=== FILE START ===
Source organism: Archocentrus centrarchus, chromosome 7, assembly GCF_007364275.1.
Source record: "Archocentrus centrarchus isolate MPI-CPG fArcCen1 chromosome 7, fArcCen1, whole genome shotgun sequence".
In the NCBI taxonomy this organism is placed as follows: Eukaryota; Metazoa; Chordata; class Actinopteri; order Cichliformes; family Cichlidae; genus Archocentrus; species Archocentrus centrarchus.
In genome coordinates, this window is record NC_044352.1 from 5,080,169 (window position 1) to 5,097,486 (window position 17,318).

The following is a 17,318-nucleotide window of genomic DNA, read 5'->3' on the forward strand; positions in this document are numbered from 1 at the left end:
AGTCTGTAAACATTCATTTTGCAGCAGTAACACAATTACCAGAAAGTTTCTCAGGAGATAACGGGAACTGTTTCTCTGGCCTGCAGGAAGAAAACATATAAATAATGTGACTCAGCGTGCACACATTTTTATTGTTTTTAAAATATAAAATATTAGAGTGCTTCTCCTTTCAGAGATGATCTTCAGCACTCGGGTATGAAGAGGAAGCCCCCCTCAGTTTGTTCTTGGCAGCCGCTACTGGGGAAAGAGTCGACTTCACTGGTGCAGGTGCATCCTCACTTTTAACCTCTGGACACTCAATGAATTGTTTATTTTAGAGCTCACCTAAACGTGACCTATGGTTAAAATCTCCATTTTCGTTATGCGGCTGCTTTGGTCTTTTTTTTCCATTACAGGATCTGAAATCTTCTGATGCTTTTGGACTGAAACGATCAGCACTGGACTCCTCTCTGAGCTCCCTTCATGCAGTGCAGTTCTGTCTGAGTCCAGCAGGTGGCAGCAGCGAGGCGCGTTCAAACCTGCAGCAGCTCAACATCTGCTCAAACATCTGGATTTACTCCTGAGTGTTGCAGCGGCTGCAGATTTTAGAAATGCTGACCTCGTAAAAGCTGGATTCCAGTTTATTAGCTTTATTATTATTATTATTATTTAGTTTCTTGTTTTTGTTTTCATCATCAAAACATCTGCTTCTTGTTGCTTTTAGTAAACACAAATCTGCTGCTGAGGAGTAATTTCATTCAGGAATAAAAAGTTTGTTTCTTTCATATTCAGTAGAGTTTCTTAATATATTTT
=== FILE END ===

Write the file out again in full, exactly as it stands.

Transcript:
Source organism: Archocentrus centrarchus, chromosome 7, assembly GCF_007364275.1.
Source record: "Archocentrus centrarchus isolate MPI-CPG fArcCen1 chromosome 7, fArcCen1, whole genome shotgun sequence".
In the NCBI taxonomy this organism is placed as follows: Eukaryota; Metazoa; Chordata; class Actinopteri; order Cichliformes; family Cichlidae; genus Archocentrus; species Archocentrus centrarchus.
In genome coordinates, this window is record NC_044352.1 from 5,080,169 (window position 1) to 5,097,486 (window position 17,318).

The following is a 17,318-nucleotide window of genomic DNA, read 5'->3' on the forward strand; positions in this document are numbered from 1 at the left end:
AGTCTGTAAACATTCATTTTGCAGCAGTAACACAATTACCAGAAAGTTTCTCAGGAGATAACGGGAACTGTTTCTCTGGCCTGCAGGAAGAAAACATATAAATAATGTGACTCAGCGTGCACACATTTTTATTGTTTTTAAAATATAAAATATTAGAGTGCTTCTCCTTTCAGAGATGATCTTCAGCACTCGGGTATGAAGAGGAAGCCCCCCTCAGTTTGTTCTTGGCAGCCGCTACTGGGGAAAGAGTCGACTTCACTGGTGCAGGTGCATCCTCACTTTTAACCTCTGGACACTCAATGAATTGTTTATTTTAGAGCTCACCTAAACGTGACCTATGGTTAAAATCTCCATTTTCGTTATGCGGCTGCTTTGGTCTTTTTTTTCCATTACAGGATCTGAAATCTTCTGATGCTTTTGGACTGAAACGATCAGCACTGGACTCCTCTCTGAGCTCCCTTCATGCAGTGCAGTTCTGTCTGAGTCCAGCAGGTGGCAGCAGCGAGGCGCGTTCAAACCTGCAGCAGCTCAACATCTGCTCAAACATCTGGATTTACTCCTGAGTGTTGCAGCGGCTGCAGATTTTAGAAATGCTGACCTCGTAAAAGCTGGATTCCAGTTTATTAGCTTTATTATTATTATTATTATTTAGTTTCTTGTTTTTGTTTTCATCATCAAAACATCTGCTTCTTGTTGCTTTTAGTAAACACAAATCTGCTGCTGAGGAGTAATTTCATTCAGGAATAAAAAGTTTGTTTCTTTCATATTCAGTAGAGTTTCTTAATATATTTT